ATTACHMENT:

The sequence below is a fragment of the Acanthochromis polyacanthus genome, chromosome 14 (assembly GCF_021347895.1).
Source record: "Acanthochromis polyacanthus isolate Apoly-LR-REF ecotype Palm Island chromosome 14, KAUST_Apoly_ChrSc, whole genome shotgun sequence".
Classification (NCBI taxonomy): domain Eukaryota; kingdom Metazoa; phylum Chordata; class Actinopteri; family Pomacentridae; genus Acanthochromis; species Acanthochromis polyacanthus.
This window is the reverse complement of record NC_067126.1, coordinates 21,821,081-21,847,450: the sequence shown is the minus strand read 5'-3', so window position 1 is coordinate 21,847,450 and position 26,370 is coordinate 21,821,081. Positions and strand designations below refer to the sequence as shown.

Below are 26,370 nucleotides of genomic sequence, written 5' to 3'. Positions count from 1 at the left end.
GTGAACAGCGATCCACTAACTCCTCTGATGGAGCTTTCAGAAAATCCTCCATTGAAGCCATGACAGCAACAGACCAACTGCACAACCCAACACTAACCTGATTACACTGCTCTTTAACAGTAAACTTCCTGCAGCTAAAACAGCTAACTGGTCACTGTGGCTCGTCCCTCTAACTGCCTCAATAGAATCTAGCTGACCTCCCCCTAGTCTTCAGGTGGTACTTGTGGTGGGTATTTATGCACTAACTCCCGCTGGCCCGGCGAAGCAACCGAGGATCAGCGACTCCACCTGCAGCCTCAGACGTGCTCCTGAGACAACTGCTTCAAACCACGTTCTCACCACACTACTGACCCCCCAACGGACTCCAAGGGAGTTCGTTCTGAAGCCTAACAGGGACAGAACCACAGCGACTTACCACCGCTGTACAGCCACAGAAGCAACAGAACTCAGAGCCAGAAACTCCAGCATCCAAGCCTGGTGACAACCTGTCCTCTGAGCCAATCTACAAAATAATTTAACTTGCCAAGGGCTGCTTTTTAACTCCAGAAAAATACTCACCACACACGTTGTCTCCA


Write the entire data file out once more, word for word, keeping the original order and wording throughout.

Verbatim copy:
The sequence below is a fragment of the Acanthochromis polyacanthus genome, chromosome 14 (assembly GCF_021347895.1).
Source record: "Acanthochromis polyacanthus isolate Apoly-LR-REF ecotype Palm Island chromosome 14, KAUST_Apoly_ChrSc, whole genome shotgun sequence".
Classification (NCBI taxonomy): domain Eukaryota; kingdom Metazoa; phylum Chordata; class Actinopteri; family Pomacentridae; genus Acanthochromis; species Acanthochromis polyacanthus.
This window is the reverse complement of record NC_067126.1, coordinates 21,821,081-21,847,450: the sequence shown is the minus strand read 5'-3', so window position 1 is coordinate 21,847,450 and position 26,370 is coordinate 21,821,081. Positions and strand designations below refer to the sequence as shown.

Below are 26,370 nucleotides of genomic sequence, written 5' to 3'. Positions count from 1 at the left end.
GTGAACAGCGATCCACTAACTCCTCTGATGGAGCTTTCAGAAAATCCTCCATTGAAGCCATGACAGCAACAGACCAACTGCACAACCCAACACTAACCTGATTACACTGCTCTTTAACAGTAAACTTCCTGCAGCTAAAACAGCTAACTGGTCACTGTGGCTCGTCCCTCTAACTGCCTCAATAGAATCTAGCTGACCTCCCCCTAGTCTTCAGGTGGTACTTGTGGTGGGTATTTATGCACTAACTCCCGCTGGCCCGGCGAAGCAACCGAGGATCAGCGACTCCACCTGCAGCCTCAGACGTGCTCCTGAGACAACTGCTTCAAACCACGTTCTCACCACACTACTGACCCCCCAACGGACTCCAAGGGAGTTCGTTCTGAAGCCTAACAGGGACAGAACCACAGCGACTTACCACCGCTGTACAGCCACAGAAGCAACAGAACTCAGAGCCAGAAACTCCAGCATCCAAGCCTGGTGACAACCTGTCCTCTGAGCCAATCTACAAAATAATTTAACTTGCCAAGGGCTGCTTTTTAACTCCAGAAAAATACTCACCACACACGTTGTCTCCA